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Reasons for late presentation to HIV care in Switzerland.

Type of publication Peer-reviewed
Publikationsform Original article (peer-reviewed)
Author Hachfeld Anna, Ledergerber Bruno, Darling Katharine, Weber Rainer, Calmy Alexandra, Battegay Manuel, Sugimoto Kiyoshi, Di Benedetto Caroline, Fux Christoph A, Tarr Philip E, Kouyos Roger, Furrer Hansjakob, Wandeler Gilles,
Project Swiss HIV Cohort Study (SHCS)
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Original article (peer-reviewed)

Journal Journal of the International AIDS Society
Volume (Issue) 18
Page(s) 20317 - 20317
Title of proceedings Journal of the International AIDS Society
DOI 10.7448/ias.18.1.20317

Open Access

URL http://dx.doi.org/10.7448/IAS.18.1.20317
Type of Open Access Publisher (Gold Open Access)

Abstract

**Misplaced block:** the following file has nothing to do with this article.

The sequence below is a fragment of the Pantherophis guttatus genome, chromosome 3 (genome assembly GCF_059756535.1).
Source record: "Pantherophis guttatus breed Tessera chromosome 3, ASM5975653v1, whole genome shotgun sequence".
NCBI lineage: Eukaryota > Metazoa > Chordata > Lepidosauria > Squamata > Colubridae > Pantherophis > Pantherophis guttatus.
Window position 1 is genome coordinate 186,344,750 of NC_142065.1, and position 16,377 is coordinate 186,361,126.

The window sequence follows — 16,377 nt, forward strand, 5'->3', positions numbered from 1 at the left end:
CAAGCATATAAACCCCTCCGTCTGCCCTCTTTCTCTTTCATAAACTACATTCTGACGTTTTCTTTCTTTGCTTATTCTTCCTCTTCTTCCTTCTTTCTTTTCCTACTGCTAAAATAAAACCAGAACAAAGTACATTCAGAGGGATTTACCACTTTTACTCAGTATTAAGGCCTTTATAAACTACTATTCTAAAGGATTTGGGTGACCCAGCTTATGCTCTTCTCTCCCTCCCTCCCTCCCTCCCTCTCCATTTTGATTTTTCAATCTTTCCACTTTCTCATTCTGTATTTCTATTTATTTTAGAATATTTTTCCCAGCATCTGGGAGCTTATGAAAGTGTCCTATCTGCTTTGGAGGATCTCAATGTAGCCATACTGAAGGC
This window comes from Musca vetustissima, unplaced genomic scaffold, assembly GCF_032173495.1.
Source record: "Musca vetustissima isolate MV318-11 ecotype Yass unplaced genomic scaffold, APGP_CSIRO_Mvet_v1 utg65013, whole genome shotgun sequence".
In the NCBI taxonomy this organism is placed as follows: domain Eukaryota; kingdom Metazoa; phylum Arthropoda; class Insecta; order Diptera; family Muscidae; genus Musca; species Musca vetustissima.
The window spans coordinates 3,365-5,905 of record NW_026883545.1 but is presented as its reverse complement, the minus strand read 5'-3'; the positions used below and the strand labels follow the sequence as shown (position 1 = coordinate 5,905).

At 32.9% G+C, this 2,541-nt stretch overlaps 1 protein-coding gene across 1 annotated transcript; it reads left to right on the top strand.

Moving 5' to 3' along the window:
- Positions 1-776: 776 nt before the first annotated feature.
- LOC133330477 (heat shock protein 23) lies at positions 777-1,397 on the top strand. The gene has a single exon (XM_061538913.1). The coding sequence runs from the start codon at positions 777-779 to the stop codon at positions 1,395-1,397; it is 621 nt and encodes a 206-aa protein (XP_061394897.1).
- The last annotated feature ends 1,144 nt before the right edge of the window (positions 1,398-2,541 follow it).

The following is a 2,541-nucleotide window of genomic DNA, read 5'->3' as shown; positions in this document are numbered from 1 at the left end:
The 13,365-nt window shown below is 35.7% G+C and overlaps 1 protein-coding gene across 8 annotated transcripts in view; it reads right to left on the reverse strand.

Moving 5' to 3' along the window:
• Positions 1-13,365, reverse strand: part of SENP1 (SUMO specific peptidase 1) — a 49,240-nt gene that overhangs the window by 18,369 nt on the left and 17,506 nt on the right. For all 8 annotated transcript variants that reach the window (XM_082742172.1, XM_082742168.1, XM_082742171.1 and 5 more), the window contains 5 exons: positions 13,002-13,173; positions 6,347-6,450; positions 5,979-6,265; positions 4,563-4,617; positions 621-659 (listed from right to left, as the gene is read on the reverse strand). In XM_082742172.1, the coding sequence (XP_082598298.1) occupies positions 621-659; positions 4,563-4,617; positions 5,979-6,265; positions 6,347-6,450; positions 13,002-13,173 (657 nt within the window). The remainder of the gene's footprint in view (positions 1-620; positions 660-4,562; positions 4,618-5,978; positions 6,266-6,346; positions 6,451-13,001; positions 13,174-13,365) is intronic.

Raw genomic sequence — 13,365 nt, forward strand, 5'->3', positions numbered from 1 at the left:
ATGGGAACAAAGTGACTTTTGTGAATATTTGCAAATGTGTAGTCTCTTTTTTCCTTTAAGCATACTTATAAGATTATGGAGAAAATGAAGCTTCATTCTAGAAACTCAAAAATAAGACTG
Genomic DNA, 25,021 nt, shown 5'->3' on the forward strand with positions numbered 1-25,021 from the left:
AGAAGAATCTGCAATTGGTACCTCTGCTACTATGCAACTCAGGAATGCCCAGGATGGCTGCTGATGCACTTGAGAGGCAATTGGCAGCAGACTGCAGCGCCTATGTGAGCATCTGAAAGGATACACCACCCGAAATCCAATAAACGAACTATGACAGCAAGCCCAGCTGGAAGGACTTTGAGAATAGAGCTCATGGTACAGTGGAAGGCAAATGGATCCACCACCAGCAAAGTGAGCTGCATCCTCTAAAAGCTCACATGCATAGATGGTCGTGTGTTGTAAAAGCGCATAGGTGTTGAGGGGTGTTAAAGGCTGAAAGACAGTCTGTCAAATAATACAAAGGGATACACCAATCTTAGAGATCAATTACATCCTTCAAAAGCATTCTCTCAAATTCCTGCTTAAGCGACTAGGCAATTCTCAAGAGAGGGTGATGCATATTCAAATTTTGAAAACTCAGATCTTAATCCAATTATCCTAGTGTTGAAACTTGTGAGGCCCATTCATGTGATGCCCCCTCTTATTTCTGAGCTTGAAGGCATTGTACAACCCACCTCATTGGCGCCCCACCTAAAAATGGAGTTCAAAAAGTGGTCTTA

Late presentation to HIV care leads to increased morbidity and mortality. We explored risk factors and reasons for late HIV testing and presentation to care in the nationally representative Swiss HIV Cohort Study (SHCS). Adult patients enrolled in the SHCS between July 2009 and June 2012 were included. An initial CD4 count <350 cells/µl or an AIDS-defining illness defined late presentation. Demographic and behavioural characteristics of late presenters (LPs) were compared with those of non-late presenters (NLPs). Information on self-reported, individual barriers to HIV testing and care were obtained during face-to-face interviews. Of 1366 patients included, 680 (49.8%) were LPs. Seventy-two percent of eligible patients took part in the survey. LPs were more likely to be female (p<0.001) or from sub-Saharan Africa (p<0.001) and less likely to be highly educated (p=0.002) or men who have sex with men (p<0.001). LPs were more likely to have their first HIV test following a doctor's suggestion (p=0.01), and NLPs in the context of a regular check-up (p=0.02) or after a specific risk situation (p<0.001). The main reasons for late HIV testing were "did not feel at risk" (72%), "did not feel ill" (65%) and "did not know the symptoms of HIV" (51%). Seventy-one percent of the participants were symptomatic during the year preceding HIV diagnosis and the majority consulted a physician for these symptoms. In Switzerland, late presentation to care is driven by late HIV testing due to low risk perception and lack of awareness about HIV. Tailored HIV testing strategies and enhanced provider-initiated testing are urgently needed.
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